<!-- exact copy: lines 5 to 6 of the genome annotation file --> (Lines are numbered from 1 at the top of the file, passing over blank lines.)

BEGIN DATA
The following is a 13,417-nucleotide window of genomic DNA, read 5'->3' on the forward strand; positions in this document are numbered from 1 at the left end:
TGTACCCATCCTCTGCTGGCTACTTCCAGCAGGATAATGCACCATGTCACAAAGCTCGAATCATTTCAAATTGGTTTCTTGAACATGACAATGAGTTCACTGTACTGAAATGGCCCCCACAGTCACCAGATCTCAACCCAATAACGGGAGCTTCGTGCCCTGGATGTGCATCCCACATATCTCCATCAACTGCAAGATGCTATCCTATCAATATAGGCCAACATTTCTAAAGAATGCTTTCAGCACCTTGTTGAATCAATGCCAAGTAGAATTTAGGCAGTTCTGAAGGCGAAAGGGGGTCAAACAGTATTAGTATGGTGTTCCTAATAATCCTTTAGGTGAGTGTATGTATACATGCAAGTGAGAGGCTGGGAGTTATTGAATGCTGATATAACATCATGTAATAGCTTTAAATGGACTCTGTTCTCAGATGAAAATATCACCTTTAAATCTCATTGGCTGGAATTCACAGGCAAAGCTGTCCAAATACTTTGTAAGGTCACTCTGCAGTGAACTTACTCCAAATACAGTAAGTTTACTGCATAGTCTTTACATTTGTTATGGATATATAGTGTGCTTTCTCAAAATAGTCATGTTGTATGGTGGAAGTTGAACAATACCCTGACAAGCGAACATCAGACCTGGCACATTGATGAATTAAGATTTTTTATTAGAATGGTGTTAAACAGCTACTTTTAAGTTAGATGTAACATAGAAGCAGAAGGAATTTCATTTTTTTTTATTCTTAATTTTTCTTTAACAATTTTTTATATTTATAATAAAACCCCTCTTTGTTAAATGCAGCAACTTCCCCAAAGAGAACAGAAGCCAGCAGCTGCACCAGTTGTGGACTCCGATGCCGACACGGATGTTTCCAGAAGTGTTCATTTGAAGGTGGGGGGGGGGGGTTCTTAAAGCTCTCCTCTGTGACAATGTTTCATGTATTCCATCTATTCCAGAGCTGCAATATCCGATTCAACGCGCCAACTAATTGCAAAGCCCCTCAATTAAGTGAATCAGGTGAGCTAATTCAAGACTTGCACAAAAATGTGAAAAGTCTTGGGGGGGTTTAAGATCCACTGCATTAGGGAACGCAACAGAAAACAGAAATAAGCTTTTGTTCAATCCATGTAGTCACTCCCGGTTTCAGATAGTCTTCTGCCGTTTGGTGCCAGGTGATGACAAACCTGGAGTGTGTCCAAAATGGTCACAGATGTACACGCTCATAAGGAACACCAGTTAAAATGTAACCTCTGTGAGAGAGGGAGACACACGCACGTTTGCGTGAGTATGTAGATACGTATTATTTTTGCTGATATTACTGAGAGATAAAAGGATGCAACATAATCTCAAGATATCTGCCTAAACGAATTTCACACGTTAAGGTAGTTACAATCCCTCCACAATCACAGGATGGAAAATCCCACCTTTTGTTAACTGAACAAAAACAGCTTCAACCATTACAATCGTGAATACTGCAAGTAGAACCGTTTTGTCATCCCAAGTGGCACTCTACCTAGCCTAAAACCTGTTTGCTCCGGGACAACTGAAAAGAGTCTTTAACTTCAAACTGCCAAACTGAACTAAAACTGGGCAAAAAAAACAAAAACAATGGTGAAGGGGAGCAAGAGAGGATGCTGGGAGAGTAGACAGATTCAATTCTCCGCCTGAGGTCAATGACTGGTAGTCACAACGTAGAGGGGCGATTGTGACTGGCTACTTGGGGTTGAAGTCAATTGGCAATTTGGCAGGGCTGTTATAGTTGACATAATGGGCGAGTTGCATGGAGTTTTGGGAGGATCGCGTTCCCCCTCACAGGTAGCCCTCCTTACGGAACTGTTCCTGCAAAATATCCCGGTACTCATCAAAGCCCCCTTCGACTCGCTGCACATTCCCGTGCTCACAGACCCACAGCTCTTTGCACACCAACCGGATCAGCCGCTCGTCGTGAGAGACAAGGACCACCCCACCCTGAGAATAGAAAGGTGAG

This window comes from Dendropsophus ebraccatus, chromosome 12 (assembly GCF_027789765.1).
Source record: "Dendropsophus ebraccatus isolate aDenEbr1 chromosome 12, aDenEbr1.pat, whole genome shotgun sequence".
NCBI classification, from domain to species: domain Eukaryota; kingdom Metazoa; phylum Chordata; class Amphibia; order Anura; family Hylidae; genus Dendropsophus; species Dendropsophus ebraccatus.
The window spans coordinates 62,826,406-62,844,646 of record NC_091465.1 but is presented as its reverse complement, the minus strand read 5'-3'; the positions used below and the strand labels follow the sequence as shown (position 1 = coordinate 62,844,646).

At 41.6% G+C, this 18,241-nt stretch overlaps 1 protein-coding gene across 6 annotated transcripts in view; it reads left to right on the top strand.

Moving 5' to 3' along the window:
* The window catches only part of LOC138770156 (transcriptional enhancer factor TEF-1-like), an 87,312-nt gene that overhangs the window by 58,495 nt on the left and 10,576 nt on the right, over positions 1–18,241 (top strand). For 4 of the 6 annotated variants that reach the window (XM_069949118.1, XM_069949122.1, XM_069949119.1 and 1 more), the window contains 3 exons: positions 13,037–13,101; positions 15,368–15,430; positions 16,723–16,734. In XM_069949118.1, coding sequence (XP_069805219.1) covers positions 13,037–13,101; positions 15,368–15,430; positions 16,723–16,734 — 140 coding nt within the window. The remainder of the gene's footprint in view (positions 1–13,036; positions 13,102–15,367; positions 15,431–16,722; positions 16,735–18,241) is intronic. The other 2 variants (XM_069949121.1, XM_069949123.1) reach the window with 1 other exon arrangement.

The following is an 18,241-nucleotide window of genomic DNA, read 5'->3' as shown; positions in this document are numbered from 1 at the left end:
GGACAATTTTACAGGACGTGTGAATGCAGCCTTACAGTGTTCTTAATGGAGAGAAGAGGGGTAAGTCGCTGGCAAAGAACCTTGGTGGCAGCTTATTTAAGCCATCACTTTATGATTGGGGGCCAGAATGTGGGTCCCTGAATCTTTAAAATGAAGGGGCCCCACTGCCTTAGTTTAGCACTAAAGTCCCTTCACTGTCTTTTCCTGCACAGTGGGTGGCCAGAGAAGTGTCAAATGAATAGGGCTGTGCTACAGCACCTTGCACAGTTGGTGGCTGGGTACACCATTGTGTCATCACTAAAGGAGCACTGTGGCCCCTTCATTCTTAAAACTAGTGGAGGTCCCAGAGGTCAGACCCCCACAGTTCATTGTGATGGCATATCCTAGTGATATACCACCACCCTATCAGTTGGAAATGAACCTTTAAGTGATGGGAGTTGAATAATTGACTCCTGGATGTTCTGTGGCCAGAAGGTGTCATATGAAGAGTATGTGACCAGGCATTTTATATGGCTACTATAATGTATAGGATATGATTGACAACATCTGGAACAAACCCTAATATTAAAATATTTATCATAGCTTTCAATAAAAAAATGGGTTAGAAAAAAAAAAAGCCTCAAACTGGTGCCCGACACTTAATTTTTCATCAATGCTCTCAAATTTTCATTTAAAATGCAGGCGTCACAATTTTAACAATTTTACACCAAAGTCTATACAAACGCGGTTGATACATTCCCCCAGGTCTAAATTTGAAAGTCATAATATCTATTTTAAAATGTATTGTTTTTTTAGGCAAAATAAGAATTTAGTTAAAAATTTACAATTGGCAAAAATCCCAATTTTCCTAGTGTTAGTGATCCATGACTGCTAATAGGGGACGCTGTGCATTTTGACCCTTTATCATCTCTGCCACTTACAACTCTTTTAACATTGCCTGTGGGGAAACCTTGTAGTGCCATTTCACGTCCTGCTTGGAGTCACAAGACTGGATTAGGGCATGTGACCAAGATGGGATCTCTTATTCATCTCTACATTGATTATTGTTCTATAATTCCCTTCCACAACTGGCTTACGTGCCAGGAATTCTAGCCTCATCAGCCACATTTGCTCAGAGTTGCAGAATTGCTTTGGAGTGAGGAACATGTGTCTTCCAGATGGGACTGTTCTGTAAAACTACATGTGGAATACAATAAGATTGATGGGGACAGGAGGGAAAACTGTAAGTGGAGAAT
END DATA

NCBI classification, from domain to species: domain Eukaryota; kingdom Metazoa; phylum Chordata; class Amphibia; order Anura; family Hylidae; genus Dendropsophus; species Dendropsophus ebraccatus.
The window spans coordinates 62,826,406-62,844,646 of record NC_091465.1 but is presented as its reverse complement, the minus strand read 5'-3'; the positions used below and the strand labels follow the sequence as shown (position 1 = coordinate 62,844,646).